The results of a day spent wandering about the touristy spots of Paris alone until evening. Nice to know that I’m capable of finding my way around alone if I want to. But I don’t want to again. Not alone. No way.
Wandered onto the bridge called Pont des Arts (and that’s the Louvre there) which has lots and lots of padlocks attached to the railings on either side. I presumed this must be one of those things where couples come and attach a padlock there and throw away the key to symbolise everlasting love or something.
(A Google search brought up news articles from May this year that say the city authorities started removing the locks because they were becoming eyesores – like this article, for instance. Well, if they removed all of the locks in May… the locks sure ‘grew’ back pretty quick. lol)
I couldn’t help wondering how long most of these relationships actually lasted or will last. (Not “fur immer“, certainly, if I was to take my film studies classmates as sample of how relationships are conducted and how long they last. It’s much nicer to imagine the couples being like Li Lian and Niger, John and Mei Sin, Cheryl and Alex, and so on.)
The Arc de Triomphe du Carrousel. Not to be confused with the other, more famous one – the Arc de Triomphe de L’Étoile.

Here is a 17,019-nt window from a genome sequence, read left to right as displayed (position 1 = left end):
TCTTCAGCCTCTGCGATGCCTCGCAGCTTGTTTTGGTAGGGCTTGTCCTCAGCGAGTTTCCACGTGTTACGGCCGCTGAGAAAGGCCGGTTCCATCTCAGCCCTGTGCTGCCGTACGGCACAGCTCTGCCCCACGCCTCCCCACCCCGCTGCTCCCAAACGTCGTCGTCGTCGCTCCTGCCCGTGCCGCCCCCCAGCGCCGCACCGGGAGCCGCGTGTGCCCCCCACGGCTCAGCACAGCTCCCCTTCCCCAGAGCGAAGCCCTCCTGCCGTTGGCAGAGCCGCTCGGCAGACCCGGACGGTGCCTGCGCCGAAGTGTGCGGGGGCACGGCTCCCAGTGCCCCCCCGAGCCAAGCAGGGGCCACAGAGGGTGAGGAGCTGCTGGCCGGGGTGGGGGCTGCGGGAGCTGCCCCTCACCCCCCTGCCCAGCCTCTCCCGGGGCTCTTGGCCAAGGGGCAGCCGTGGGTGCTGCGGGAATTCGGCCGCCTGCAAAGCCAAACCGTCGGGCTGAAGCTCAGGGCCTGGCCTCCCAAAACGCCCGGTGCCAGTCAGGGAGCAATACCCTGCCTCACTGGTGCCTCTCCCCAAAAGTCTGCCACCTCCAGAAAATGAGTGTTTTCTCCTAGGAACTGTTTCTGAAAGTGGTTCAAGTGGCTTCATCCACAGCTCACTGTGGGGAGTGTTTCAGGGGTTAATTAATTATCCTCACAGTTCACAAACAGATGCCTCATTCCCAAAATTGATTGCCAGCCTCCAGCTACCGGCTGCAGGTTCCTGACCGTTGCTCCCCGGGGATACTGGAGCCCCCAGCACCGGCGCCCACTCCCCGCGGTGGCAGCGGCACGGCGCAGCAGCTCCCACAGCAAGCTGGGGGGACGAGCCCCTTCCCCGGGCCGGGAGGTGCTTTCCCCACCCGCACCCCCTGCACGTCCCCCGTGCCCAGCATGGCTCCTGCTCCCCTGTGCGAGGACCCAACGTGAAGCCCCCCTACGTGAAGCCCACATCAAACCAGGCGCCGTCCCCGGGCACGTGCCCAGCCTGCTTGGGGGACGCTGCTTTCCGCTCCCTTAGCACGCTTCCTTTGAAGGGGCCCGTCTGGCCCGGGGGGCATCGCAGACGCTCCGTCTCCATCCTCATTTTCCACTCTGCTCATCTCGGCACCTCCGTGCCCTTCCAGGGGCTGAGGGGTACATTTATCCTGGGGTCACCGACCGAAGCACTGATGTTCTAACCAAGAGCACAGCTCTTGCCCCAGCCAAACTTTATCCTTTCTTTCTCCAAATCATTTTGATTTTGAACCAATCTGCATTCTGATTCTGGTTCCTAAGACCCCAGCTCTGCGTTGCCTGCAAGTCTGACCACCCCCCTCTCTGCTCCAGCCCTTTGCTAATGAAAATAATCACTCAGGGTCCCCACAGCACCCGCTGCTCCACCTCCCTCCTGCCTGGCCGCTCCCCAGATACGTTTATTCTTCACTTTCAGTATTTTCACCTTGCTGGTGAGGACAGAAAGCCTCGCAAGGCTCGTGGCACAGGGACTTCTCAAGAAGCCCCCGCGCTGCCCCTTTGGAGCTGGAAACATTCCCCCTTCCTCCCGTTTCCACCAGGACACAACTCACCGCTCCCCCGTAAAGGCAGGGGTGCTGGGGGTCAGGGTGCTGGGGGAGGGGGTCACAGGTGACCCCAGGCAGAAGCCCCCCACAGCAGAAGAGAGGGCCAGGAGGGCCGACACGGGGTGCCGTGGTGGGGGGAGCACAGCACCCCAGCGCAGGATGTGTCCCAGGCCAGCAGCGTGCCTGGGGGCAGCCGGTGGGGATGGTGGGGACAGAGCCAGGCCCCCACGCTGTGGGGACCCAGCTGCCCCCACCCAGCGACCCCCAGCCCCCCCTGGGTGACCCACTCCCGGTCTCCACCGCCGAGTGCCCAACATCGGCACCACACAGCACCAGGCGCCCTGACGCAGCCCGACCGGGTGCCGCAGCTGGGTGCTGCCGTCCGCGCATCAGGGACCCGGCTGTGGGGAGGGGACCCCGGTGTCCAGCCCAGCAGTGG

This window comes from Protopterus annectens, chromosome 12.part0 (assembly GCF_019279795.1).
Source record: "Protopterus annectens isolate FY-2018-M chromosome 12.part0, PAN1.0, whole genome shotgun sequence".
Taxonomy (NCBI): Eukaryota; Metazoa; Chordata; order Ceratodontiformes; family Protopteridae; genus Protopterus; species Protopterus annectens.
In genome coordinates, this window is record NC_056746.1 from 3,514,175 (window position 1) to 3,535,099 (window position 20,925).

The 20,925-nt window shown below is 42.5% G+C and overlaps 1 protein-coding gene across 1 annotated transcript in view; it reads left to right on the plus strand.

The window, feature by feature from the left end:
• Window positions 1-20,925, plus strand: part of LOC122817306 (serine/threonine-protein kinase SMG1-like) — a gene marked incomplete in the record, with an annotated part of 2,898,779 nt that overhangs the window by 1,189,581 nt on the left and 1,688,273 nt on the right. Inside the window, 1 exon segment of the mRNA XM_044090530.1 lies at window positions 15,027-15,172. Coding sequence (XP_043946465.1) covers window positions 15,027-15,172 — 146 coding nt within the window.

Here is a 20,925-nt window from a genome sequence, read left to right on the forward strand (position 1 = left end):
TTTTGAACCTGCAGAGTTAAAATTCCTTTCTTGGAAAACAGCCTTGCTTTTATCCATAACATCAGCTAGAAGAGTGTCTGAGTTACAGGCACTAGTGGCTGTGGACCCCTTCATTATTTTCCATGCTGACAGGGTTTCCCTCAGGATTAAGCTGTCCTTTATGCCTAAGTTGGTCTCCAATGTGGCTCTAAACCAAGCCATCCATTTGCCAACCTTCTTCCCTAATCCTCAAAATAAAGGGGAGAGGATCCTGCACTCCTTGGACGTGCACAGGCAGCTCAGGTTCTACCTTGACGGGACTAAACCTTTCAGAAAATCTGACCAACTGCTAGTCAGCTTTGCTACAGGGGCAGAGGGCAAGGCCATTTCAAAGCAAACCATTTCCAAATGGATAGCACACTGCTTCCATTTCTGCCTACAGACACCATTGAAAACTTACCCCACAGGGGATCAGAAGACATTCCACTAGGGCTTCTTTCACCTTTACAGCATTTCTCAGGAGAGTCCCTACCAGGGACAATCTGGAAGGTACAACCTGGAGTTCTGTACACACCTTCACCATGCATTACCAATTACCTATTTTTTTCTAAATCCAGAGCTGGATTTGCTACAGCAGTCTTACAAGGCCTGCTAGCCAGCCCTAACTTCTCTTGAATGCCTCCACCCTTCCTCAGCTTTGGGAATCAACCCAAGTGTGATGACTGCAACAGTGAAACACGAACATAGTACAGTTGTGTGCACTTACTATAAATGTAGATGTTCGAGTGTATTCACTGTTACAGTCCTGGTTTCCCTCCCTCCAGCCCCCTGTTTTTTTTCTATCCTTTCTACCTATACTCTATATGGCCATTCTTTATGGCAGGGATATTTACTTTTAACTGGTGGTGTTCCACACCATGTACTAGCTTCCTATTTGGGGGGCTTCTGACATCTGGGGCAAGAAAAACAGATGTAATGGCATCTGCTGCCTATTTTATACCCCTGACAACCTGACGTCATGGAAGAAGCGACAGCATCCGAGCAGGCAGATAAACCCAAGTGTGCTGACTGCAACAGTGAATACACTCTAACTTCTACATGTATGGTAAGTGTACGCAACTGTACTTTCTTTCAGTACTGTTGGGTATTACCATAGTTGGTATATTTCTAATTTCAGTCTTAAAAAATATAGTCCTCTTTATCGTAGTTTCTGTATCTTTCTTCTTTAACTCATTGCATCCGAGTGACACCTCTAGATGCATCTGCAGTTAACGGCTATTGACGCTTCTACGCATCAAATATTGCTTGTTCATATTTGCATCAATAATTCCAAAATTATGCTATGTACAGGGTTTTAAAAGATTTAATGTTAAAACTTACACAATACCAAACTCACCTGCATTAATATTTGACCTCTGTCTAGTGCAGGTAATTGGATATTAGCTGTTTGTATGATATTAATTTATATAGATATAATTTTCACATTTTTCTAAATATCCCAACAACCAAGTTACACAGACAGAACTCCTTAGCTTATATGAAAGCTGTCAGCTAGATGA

Funnily enough, a few minutes before I arrived at Notre Dame, the song that came up on my iPod was Quasimodo’s “Out There” from Hunchback of Notre Dame.
For sanity’s sake, I’ll stop here for now. The nighttime photos and the Louvre pics and all that can come in other posts.
And this is roughly the route of my wanderings, if you feel so inclined to know. (Click for full view.)
Red line indicates walking, blue indicates shortcut by Metro. I didn’t mark the return trips (our hotel was where the little marker is) because there’d be unnecessary lines crisscrossing the map since I merely used the Metro. The full red line was my morning/afternoon walk. By the time I got to the Arc de Triomphe in the afternoon I was too tired to walk aaaaall the way back. The second line (with blue and red) was my route to Notre Dame and to the Eiffel Tower. And of course the train doesn’t cut straight across from Saint Michel to the Eiffel. But I don’t see the need to trace the train lines here. haha